Retail • Its low-income customers are struggling with tax changes.
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New York • Despite several months of controversy over bribery allegations in Mexico and other issues, Walmart's profitable earnings and strong sales in recent quarters made it a Wall Street darling, with its stock price hitting a record high Wednesday.
On Thursday, though, the company's financial picture worsened as it reported quarterly results that missed analysts' expectations, citing factors ranging from a cold spring to late tax refunds, and the stock price began to slightlydecline.
The world's largest retailer reported that its first-quarter profit edged up just slightly, and the company struggled with a sales slump in its namesake business during the three-month period. The discounter also offered a quarterly profit outlook that came below Wall Street's projections.
It is the latest in a string of big-name, consumer companies from McDonald's to clothiers, to cite such hurdles in the first quarter of the year.
"Frankly, we had a more difficult quarter than expected," said Walmart's President and CEO Mike Duke in a pre-recorded call.
Walmart is considered an economic bellwether because the retailer accounts for nearly 10 percent of nonautomotive retail spending in the U.S. and is the nation's largest private employer. The latest results indicate that many American households with lower incomes continue to struggle, even as the job and housing markets improve.
Additionally, like many companies, Walmart said that business during the first quarter was hurt by the government's delay in processing income taxes and paying refunds. Walmart said it cashed less in income tax refunds than a year ago.
Another big hurdle for Walmart's financially strapped shoppers have been tax changes, which executives said started having more of an impact as the first quarter progressed. An increase in the payroll tax of two percentage points, which took effect Jan. 1, means that a take-home pay for a household earning $50,000 a year has been sliced by $1,000.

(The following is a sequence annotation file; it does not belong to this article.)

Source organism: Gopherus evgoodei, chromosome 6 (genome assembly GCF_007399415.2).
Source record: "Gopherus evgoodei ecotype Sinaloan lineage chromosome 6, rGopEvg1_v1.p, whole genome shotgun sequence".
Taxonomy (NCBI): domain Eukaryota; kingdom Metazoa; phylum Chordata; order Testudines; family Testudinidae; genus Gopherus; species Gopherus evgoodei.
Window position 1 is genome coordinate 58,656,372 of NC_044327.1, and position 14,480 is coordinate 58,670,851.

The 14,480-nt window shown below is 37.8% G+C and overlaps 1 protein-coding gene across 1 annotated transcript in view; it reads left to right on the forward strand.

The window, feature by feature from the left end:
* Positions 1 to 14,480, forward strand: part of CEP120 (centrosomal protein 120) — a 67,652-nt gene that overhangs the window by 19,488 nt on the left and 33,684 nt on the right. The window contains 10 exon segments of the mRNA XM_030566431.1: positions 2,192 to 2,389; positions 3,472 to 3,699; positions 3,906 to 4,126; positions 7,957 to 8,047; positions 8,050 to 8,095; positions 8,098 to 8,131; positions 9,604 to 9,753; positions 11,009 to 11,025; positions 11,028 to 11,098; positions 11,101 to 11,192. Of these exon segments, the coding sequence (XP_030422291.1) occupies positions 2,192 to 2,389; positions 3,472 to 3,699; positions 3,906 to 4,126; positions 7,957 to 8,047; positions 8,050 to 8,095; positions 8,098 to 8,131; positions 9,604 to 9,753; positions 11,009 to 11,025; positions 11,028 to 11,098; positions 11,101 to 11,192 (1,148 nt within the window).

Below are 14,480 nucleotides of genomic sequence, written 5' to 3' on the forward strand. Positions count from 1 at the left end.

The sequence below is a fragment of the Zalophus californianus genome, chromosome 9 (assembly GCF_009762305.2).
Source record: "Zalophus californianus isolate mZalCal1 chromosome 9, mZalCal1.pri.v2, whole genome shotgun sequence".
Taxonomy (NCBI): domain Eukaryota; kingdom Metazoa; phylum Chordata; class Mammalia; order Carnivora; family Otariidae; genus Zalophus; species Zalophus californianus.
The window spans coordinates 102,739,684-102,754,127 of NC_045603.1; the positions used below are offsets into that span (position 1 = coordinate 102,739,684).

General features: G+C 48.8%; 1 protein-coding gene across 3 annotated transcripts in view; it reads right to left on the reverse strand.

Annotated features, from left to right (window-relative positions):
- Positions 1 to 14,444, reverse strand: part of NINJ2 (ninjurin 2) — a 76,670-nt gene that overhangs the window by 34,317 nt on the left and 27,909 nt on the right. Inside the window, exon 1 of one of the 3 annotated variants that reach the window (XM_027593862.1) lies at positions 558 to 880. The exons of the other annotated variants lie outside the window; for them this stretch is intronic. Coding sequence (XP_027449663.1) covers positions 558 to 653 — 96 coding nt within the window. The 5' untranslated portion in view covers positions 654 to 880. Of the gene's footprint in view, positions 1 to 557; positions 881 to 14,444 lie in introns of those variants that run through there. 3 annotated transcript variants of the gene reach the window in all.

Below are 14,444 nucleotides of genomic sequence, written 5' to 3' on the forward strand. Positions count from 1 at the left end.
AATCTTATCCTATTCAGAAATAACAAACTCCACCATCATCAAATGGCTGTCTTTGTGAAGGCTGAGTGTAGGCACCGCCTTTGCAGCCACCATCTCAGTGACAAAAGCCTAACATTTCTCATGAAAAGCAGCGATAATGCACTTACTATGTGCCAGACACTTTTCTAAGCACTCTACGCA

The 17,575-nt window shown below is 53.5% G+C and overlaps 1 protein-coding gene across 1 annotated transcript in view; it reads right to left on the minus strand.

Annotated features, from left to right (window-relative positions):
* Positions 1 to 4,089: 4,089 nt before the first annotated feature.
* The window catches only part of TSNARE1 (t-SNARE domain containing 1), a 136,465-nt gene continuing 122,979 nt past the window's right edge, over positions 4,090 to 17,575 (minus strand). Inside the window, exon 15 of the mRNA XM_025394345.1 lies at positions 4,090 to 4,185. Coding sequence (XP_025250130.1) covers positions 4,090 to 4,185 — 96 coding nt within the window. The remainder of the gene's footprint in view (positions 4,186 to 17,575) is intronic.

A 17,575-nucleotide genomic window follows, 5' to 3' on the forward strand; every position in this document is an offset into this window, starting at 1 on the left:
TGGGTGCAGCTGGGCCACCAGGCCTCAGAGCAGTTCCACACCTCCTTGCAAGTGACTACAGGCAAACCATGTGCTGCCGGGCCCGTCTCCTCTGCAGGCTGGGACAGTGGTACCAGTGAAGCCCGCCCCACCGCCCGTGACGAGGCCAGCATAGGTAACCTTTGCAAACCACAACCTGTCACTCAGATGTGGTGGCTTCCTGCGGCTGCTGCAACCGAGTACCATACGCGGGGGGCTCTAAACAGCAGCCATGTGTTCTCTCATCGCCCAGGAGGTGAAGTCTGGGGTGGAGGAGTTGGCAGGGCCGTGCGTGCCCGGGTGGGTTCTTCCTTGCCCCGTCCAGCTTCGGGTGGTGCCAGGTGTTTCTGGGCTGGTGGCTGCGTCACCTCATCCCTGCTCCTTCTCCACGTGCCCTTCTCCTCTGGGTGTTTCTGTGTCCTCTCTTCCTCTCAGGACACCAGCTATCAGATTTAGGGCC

Such factors all helped to depress results. Walmart earned $3.78 billion, or $1.14 per share, in the quarter that ended April 30. That compares with $3.74 billion, or $1.09 per share, a year earlier. Revenue rose 1 percent to $113.43 billion. That figure excludes Sam's Club membership fees. Results fell short of Wall Street expectations for earnings of $1.15 per share on revenue of $115.78 billion.
Revenue at stores open at least year, a key measurement for retailers because it excludes the effect of stores that open or close during the year, also fell below expectations. At Sam's Club, the figure rose just 0.2 percent, held down by less traffic from business customers, bad weather and lower-than-expected inflation.
Wall Street analysts had expected its U.S. namesake business to be unchanged and were projecting a 1.2 percent rise at Sam's Clubs.
Still, Walmart said that business has picked up in May, fueled in part by warmer weather. The company expects revenue at stores opened at least a year to be up as much as 2 percent at its namesake U.S. business
Internationally, Walmart faces slower growth amid a global recession.
A bribery scandal also threatens to slow its business overseas. Allegations first surfaced a year ago that Walmart failed to notify law enforcement that company officials authorized millions of dollars in bribes in Mexico to speed up getting building permits and gain other favors. Walmart has been working with government officials in the U.S. and Mexico on that investigation.
Walmart has already slowed its expansion plans in Mexico, and last November it said it was looking into potential U.S. bribery law violations in Brazil, China and India.
Walmart said it expects earnings per share to be in the range of $1.22 to $1.27 in the current quarter. Analysts had expected $1.29 per share.
Shares fell $1.36 per share, or 1.7 percent, to close at $78.50 Thursday. That's at the high end of its 52-week range of $61.25 to $79.96.